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ISO 14001 revision is underway

by Susan L.K. Briggs on
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ISO 14001, one of ISO’s most successful management system standards, is shortly to undergo its second revision to ensure that it remains relevant over the next two decades. Since it was first published in 1996, ISO 14001:2004, Environmental management systems – Requirements with guidance for use, has been adopted by well over 250 000 certified users in 155 countries worldwide.
Recently, over 40 experts from some 25 countries, members of ISO/TC 207, Environmental management, the ISO technical committee that developed ISO 14001, gathered at the Berlin headquarters of DIN, the German Institute for Standardization, to discuss key issues related to the mandate for WG 5, the working group responsible for the revision process. Following is a report of recommendations and early accomplishments.

Two significant actions

The mandate requires the WG to consider two significant pieces of work. First, the work of the ISO Technical Management Board (TMB) Joint Technical Coordination Group (JTCG) on the High Level Structure for Management System Standards (MSS), covering identical text, common terms and core definitions.

Its aim is to standardize the structure and core requirements of MSS to facilitate the integration of multiple MSS into an organization’s management system. Although new standards have been developed using this structure, the revision of ISO 14001 will be the first in which an existing MSS has been recast into the standardized format and text.

Second is the final report of the ISO/TC 207 SC 1, Environmental management systems, Future Challenges for EMS Study Group, which evaluated the potential implications of evolving stakeholder expectations and new developments in the field of environmental management systems (EMS) since 1996. Eleven themes were analyzed, including sustainable development, environmental performance improvement, legal compliance, strategic business management, conformity assessment and national/international policy agendas. The study group also analyzed the obstacles and opportunities to increase uptake of ISO 14001 in small organizations, to control environmental impact in the value/supply chain, engage stakeholders, and communicate externally. In addition to these two significant actions, the mandate requires the basic principles and existing requirements of ISO 14001:2004 be retained and improved (see box).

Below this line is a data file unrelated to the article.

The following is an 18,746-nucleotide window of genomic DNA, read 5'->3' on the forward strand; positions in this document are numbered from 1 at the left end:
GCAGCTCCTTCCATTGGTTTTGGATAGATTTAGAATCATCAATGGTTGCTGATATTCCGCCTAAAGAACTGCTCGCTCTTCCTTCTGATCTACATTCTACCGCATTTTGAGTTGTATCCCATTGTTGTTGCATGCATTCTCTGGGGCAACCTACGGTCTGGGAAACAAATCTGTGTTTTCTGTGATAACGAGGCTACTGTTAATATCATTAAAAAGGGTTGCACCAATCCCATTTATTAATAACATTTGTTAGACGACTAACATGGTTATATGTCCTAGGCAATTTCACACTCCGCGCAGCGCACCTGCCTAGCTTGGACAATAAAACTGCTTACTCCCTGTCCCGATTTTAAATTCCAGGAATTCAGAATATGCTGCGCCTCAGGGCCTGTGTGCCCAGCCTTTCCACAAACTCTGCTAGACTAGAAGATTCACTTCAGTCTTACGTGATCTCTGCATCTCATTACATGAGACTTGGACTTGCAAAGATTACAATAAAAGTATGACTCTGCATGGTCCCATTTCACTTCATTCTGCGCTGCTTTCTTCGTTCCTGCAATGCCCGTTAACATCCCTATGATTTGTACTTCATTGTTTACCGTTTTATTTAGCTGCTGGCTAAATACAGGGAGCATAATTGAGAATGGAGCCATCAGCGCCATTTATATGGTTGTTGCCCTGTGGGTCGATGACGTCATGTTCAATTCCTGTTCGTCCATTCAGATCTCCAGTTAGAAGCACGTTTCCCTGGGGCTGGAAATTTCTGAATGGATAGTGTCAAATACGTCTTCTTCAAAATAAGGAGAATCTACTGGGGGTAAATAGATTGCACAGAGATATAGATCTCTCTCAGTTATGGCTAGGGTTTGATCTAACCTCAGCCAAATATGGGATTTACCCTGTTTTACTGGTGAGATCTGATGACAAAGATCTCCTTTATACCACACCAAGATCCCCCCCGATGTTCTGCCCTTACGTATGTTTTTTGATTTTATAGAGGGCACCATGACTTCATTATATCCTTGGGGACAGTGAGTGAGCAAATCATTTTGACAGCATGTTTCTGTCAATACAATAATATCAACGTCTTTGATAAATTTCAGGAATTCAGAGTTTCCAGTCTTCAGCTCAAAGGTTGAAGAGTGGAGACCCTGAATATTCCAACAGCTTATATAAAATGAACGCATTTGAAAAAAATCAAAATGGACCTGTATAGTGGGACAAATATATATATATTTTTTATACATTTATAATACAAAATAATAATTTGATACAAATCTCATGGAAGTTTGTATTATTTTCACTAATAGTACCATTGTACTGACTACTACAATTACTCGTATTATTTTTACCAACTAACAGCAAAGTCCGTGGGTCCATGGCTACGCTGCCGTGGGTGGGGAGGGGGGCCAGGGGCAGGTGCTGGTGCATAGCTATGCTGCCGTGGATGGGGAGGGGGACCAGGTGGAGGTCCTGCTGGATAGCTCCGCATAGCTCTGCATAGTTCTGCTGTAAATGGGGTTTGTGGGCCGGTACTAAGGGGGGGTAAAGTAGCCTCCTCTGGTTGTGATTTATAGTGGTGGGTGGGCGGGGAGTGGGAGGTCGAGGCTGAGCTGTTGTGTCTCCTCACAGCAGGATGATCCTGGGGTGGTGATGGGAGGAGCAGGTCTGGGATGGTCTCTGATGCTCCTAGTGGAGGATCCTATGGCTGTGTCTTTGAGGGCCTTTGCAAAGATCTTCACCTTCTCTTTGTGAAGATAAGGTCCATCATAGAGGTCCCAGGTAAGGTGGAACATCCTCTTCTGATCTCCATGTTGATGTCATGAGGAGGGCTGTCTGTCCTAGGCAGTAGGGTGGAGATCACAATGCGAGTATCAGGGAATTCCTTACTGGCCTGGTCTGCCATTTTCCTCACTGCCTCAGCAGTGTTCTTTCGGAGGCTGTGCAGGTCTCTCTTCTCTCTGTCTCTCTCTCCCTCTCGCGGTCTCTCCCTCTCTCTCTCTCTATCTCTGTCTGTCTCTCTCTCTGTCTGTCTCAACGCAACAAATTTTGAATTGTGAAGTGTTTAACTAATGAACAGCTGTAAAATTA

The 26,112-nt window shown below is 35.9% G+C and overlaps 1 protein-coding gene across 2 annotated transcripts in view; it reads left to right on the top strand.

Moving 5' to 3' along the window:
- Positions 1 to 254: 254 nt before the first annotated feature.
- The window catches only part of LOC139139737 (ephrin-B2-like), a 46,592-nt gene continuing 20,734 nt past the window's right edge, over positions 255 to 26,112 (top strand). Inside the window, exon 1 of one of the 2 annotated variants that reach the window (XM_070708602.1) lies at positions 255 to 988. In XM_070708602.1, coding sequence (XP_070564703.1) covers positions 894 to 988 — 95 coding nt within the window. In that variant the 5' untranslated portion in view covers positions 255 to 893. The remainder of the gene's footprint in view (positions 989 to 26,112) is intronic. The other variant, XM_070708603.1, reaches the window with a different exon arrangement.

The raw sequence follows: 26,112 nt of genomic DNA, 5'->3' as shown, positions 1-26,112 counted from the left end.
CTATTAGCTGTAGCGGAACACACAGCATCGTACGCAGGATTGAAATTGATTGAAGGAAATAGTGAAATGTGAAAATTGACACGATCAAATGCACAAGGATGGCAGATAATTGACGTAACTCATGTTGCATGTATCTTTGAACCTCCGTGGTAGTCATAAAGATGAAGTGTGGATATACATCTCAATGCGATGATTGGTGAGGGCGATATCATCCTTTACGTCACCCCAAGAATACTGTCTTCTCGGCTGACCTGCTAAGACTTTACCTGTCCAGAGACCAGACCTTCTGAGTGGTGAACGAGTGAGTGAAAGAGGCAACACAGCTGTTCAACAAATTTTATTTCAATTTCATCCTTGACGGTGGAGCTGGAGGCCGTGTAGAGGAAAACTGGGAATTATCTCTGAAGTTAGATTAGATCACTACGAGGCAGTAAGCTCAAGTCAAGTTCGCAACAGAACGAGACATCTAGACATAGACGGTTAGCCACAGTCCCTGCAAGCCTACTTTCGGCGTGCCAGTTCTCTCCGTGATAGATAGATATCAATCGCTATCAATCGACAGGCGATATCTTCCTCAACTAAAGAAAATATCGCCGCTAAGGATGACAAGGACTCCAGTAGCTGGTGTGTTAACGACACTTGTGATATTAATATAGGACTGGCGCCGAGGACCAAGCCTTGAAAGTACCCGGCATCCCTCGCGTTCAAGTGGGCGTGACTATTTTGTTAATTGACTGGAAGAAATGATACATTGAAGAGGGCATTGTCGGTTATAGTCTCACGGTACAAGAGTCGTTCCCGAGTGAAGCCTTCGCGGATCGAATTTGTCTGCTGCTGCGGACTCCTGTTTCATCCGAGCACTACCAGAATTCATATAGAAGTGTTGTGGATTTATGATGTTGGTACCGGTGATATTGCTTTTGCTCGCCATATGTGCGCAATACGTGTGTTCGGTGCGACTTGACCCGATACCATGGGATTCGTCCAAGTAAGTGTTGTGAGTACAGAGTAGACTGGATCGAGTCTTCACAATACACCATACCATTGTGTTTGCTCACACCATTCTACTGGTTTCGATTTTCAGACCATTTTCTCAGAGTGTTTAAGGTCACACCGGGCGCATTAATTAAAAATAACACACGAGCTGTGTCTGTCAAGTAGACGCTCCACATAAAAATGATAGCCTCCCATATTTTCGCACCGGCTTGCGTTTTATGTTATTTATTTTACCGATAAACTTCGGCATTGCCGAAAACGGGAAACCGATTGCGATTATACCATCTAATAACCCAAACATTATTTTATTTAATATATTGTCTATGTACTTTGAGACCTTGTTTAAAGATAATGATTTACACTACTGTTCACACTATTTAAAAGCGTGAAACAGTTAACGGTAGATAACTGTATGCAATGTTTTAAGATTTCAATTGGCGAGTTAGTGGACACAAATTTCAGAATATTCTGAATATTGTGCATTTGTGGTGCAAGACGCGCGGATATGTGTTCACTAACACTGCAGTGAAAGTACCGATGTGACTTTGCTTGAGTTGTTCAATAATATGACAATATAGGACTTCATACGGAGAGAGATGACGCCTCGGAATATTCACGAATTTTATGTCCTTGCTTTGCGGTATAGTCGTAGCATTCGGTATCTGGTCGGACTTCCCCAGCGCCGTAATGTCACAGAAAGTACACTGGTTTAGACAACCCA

Early accomplishments

The initial Berlin meeting of ISO/TC 207 summarized the ISO standards development process for WG members, established a timeline and code of conduct, reviewed details in the two key reports forming the basis for the revision, and provided guidelines on writing standards – particularly taking into account the needs of SMEs. Among early accomplishments of the meeting, the WG :

  • Developed draft operating principles
  • Began the process of integrating ISO 14001:2004 requirements into the JTCG MSS structure and text
  • Brainstormed key issues and concerns related to each clause. These will be discussed at future meetings and evaluated for inclusion in the next revision.

The 25 recommendations

In total, the Future Challenges Study Group tabled 25 recommendations for consideration in the new revision of ISO 14001:

1.    When considering new requirements in a revised version of ISO 14001, one should remember that the EMS standard is a tool to improve environmental management – thus new requirements should not be set in such way that they only reflect “ best in class ” levels that could dissuade or exclude entry level organizations. The use of “maturity matrices” should be considered to show how requirements could be applied in an increasingly comprehensive manner
2.     An organization should retain the responsibility to align its ISO 14001 processes with its environmental and business priorities
3.     Strengthen focus on subjects such as :
•  Transparency and accountability in environmental management issues and performance
•  Value chain influence and responsibility
4.     Express environmental management more clearly as contributing to sustainable development [the key pillar of social responsibility (SR)]